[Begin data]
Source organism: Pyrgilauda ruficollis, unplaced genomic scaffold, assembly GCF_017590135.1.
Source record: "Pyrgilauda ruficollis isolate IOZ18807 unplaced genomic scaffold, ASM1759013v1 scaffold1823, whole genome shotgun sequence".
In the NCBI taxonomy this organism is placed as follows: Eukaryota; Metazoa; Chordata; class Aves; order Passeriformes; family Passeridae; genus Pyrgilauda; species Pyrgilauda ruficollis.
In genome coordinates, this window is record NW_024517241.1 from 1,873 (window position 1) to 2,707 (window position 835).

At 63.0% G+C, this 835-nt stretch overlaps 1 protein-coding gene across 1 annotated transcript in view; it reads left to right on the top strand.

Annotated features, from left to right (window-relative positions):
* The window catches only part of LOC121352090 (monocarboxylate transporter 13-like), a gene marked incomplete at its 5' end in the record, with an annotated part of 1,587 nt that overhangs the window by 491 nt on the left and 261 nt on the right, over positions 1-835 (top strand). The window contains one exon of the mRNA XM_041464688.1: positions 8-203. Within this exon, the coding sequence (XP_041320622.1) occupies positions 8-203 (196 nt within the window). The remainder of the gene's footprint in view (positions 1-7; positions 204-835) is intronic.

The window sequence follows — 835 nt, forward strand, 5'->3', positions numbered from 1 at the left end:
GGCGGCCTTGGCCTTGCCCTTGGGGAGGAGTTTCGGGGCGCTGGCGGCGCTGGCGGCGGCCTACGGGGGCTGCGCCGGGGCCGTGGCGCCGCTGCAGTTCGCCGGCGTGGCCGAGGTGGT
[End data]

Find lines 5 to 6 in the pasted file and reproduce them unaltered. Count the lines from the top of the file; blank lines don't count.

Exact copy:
At 63.0% G+C, this 835-nt stretch overlaps 1 protein-coding gene across 1 annotated transcript in view; it reads left to right on the top strand.

Annotated features, from left to right (window-relative positions):